There is a sense in which I agree with that position. And it was one that I held myself for quite some time. But somewhat recently John Frame has helped me to see that it might not be quite that simple. And we might be sacrificing a few things by going about it this way.

            Consider this:
            “Van Til often warned against ‘reducing ethics to metaphysics’, or ‘confusing sin with finitude,’ for such reduction depersonalizes sin. In such reduction, sin becomes a defect in creation itself…rather than the rebellion of created persons against their Creator. And this conception grants sinners a new excuse for their sin, the finitude and mutability with which God created them”.

            I’m not saying that this is your position. But consider this statement that you made, “The lost world doesn’t have it, they walk in darkness with cold hearts.” One could take from this that the problem with the lost world is that they do not have the light and they do not have heat. And I agree with that…in part. But it’s not the whole truth. They are in rebellion. They have rejected the light. It’s not just that there is an absence of light and so they are dark…no they have actively decided to remain in dark. (see John 3) And that is what I’m attempting to say…I don’t think you are giving enough weight to what the Scriptures say about there being some sort of ontological existence to darkness.

          • says

            I apologise if you felt like I said you were hacking scripture. I just look at the couplet nature of the verse you quoted and don’t believe the intent is to explain creation. Close reading is different from closed reading, but I am sorry for the felt insult.

            I also feel that John 1 is exactly what you are I are agreeing on. The light came to the darkness, but the darkness did not rreceive it. Those who did believe, he gave the right to become children of God, born of the will of God.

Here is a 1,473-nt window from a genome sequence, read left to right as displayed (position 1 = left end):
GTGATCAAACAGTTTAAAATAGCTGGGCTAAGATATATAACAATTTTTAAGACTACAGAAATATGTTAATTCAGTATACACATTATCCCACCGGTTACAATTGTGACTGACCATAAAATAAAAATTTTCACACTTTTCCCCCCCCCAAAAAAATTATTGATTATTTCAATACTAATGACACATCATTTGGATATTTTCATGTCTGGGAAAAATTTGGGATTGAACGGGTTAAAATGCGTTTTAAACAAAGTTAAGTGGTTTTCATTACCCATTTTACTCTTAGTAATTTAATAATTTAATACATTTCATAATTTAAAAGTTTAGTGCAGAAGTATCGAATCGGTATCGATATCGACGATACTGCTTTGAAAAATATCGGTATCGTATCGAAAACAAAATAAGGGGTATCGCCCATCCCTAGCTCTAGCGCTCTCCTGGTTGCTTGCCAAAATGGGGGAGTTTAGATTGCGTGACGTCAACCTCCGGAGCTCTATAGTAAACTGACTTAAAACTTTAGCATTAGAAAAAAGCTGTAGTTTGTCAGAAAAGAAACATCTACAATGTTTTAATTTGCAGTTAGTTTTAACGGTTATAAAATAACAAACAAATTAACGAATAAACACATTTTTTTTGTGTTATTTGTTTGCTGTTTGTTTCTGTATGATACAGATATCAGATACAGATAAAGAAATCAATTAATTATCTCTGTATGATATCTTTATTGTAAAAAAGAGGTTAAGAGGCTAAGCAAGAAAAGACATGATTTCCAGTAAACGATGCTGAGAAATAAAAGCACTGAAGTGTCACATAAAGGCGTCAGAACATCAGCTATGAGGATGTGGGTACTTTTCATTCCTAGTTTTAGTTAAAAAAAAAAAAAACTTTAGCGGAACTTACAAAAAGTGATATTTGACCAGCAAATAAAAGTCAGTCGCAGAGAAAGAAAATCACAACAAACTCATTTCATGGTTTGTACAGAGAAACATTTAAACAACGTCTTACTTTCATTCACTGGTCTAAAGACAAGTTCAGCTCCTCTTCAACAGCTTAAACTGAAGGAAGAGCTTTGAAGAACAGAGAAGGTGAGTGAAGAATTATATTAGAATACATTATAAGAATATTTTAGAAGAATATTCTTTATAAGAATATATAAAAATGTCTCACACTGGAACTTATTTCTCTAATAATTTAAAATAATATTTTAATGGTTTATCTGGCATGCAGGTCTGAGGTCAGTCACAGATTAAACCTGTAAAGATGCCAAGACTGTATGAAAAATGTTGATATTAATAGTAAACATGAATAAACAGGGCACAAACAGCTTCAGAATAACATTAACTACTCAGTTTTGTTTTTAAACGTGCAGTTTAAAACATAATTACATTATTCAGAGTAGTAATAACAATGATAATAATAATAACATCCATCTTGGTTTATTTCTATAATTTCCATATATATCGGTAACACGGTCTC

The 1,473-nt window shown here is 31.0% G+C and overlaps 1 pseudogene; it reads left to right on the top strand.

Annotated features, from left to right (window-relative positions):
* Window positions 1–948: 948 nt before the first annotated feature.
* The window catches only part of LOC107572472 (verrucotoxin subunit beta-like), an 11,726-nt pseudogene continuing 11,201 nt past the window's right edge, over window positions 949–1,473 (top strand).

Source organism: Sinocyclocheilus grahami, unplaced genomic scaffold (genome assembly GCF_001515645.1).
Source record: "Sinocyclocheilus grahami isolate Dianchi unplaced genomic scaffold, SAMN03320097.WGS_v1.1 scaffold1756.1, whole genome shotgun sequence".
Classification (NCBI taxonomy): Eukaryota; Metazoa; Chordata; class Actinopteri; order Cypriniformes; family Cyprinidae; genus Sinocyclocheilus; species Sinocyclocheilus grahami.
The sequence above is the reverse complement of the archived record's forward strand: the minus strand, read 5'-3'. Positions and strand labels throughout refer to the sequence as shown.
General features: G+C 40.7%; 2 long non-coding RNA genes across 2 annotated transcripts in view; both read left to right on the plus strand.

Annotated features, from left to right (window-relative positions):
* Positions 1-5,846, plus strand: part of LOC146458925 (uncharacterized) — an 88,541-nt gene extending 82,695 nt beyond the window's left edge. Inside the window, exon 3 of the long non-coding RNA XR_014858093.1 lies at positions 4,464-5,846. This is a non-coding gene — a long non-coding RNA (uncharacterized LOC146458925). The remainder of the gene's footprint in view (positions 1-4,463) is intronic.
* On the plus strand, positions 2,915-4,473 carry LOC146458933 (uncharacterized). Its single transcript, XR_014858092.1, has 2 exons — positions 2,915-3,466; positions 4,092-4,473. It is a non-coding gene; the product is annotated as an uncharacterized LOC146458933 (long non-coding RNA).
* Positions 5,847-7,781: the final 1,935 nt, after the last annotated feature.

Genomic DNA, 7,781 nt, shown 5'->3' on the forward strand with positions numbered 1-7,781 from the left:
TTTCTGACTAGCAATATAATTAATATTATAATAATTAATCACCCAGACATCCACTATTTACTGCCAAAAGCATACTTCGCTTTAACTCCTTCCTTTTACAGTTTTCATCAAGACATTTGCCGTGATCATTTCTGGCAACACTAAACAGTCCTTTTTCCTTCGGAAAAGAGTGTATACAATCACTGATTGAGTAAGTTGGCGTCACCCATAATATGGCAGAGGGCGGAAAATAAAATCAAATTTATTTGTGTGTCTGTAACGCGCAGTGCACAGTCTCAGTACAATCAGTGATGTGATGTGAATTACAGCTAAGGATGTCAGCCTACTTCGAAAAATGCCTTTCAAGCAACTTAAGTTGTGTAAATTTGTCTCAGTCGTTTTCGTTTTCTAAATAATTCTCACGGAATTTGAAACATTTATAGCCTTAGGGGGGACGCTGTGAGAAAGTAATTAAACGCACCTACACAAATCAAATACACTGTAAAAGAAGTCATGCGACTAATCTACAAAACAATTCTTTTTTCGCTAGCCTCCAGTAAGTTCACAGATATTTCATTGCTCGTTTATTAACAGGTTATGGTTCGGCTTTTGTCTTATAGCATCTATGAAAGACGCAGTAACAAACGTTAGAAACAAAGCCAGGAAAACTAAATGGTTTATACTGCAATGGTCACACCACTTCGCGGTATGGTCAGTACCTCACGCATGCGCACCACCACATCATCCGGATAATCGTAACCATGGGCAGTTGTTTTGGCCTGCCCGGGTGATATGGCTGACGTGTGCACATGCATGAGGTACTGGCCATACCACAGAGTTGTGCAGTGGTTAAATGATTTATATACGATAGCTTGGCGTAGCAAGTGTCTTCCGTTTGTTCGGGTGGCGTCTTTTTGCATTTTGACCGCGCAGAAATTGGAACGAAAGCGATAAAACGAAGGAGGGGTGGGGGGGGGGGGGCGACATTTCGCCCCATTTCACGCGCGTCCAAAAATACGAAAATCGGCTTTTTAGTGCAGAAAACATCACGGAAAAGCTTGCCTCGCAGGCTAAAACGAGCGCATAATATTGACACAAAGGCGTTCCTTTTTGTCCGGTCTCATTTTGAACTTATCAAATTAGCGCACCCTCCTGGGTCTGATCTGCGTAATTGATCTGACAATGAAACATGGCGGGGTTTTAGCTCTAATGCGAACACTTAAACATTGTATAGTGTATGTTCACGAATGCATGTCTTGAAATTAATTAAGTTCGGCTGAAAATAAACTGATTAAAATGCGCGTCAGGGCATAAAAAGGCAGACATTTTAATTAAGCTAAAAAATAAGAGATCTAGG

There is much more and a great deal more than what I have dealt with. What I am looking at is the reality of evil and a good God who is creator of everything. Did God create evil? God created the world with the reality of evil, allowing man the opportunity to choose evil, without creating man as evil or with evil. There is a great deal more to deal with than what I covered. I see your point, but I much of that comes from going farther in the dialogue than this blog goes.

          • says

            Personally I believe you are attempting to make sense and answer questions that God himself did not seem to care to answer for us.

            Evil exists.
            God is good.
            God created everything.
            He will eventually conquer all evil.

            How those things relate together He didn’t seem all that concerned with answering for us. And when we think we’ve maybe got it figured out he likes to throw verses in there like Isaiah 45:7 and make our heads all loopy.

          • says

            Personally I believe you are attempting to make sense and answer questions that God himself did not seem to care to answer for us.

            I don’t think this is wholly accurate. I think Dan had an illumination from scripture about the isegetical mindset of the average member of Western Culture: namely our understanding of Newton’s 3rd Law of Motion — for every action there is an equal and opposite reaction.

            We tend to think that way and can take a literary construct (Gen 1) and apply it too far. Taking into account our understanding of the physical laws, light and dark are not opposites; they are complimentary in revelation. Light illuminates the darkness; darkness defines the absence of light.

            I won’t recreate what I posted below to Ken (March 28, 2013 at 12:20 am), but the physical (physics) reality of light and dark are complimentary to Paul’s teaching on law and grace. Until there is law, there is no sin/condemnation; when the light came, the darkness was defined.

            There is not an opposite to God a la As God is in charge in Heaven, so Satan is in charge in Hell. Satan opposes God, but he is not His equal in ontology. Satan’s actions and being are defined by God’s goodness and righteousness. Satan does not define God in any way shape or form… because he is not an equal and opposite force.